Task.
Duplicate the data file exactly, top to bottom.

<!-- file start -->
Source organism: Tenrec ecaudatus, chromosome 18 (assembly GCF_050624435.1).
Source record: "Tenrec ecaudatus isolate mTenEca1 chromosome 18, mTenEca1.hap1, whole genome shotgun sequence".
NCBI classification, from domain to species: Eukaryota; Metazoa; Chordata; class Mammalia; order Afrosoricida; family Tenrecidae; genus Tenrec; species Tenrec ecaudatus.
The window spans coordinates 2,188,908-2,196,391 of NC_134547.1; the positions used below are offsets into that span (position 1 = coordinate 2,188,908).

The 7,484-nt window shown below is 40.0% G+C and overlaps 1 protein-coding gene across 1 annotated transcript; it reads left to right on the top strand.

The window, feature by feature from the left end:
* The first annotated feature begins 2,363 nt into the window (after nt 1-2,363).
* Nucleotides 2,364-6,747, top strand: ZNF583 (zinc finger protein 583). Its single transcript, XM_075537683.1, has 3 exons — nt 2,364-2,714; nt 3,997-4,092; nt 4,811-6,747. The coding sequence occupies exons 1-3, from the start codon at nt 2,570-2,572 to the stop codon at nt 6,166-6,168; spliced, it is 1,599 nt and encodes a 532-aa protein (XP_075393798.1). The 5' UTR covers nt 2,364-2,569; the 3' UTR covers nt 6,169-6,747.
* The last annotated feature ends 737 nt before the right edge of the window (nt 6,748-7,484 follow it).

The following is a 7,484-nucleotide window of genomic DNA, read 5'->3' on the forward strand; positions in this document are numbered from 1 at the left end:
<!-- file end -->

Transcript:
Source organism: Tenrec ecaudatus, chromosome 18 (assembly GCF_050624435.1).
Source record: "Tenrec ecaudatus isolate mTenEca1 chromosome 18, mTenEca1.hap1, whole genome shotgun sequence".
NCBI classification, from domain to species: Eukaryota; Metazoa; Chordata; class Mammalia; order Afrosoricida; family Tenrecidae; genus Tenrec; species Tenrec ecaudatus.
The window spans coordinates 2,188,908-2,196,391 of NC_134547.1; the positions used below are offsets into that span (position 1 = coordinate 2,188,908).

The 7,484-nt window shown below is 40.0% G+C and overlaps 1 protein-coding gene across 1 annotated transcript; it reads left to right on the top strand.

The window, feature by feature from the left end:
* The first annotated feature begins 2,363 nt into the window (after nt 1-2,363).
* Nucleotides 2,364-6,747, top strand: ZNF583 (zinc finger protein 583). Its single transcript, XM_075537683.1, has 3 exons — nt 2,364-2,714; nt 3,997-4,092; nt 4,811-6,747. The coding sequence occupies exons 1-3, from the start codon at nt 2,570-2,572 to the stop codon at nt 6,166-6,168; spliced, it is 1,599 nt and encodes a 532-aa protein (XP_075393798.1). The 5' UTR covers nt 2,364-2,569; the 3' UTR covers nt 6,169-6,747.
* The last annotated feature ends 737 nt before the right edge of the window (nt 6,748-7,484 follow it).

The following is a 7,484-nucleotide window of genomic DNA, read 5'->3' on the forward strand; positions in this document are numbered from 1 at the left end: